The purpose of this study was to investigate the mechanisms by which a nitric oxide synthase (NOS) inhibitor, NG-nitro-L-arginine methyl ester (L-NAME), is neuroprotective in the hyperglycemic rat model of 2 h of transient middle cerebral artery occlusion followed by 2 h of reperfusion (MCAO/R). The salicylate trapping method was used in conjunction with a microdialysis technique to continuously estimate hydroxyl radical (.OH) formation by measurement of the stable adducts 2,3- and 2,5-dihydroxybenzoic acid (DHBA). Extracellular excitatory amino acids (EAAs) were detected from the same microdialysis samples. Magnetic resonance imaging (MRI) techniques were used to measure neuronal and cerebrovascular injury. The magnitude of EAA release correlated with the levels of the .OH adducts. Treatment with L-NAME (3 mg/kg, i.p.) 1 min before MCAO, and again 1 min before reperfusion, reduced the levels of DHBA by 46. 4% and glutamate by 50.5% in the hyperglycemic rats compared to untreated hyperglycemic controls. MRI indicated that L-NAME reduced the no-reflow zone and the cytotoxic lesion volume to 22.5% and 21. 0%, respectively, that of hyperglycemic controls. Co-treatment with the nitric oxide (NO) donor L-arginine completely eliminated the protective effects of l-NAME with respect to .OH and EAA levels as well as MRI lesion volume. Our data suggest that hyperglycemic MCAO/R results in excessive glutamate excitotoxicity, leading to enhanced generation of .OH via a NO-mediated mechanism, in turn resulting in severe ischemia/reperfusion brain injury.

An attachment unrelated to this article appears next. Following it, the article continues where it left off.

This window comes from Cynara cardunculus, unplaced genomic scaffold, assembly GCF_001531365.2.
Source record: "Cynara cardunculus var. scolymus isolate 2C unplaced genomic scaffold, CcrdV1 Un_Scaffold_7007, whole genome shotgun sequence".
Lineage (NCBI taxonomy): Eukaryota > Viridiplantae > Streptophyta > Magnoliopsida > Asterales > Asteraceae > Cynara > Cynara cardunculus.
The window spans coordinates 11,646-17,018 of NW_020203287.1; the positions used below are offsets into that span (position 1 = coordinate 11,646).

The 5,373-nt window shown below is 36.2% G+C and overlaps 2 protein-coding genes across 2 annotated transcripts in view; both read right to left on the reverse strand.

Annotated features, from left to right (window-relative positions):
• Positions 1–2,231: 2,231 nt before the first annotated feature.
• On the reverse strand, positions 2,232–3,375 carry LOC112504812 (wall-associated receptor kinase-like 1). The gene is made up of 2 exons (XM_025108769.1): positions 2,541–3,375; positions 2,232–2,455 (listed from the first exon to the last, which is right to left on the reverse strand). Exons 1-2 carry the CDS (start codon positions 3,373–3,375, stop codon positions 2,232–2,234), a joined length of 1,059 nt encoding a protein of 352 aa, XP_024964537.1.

Copyright 1998 Elsevier Science B.V.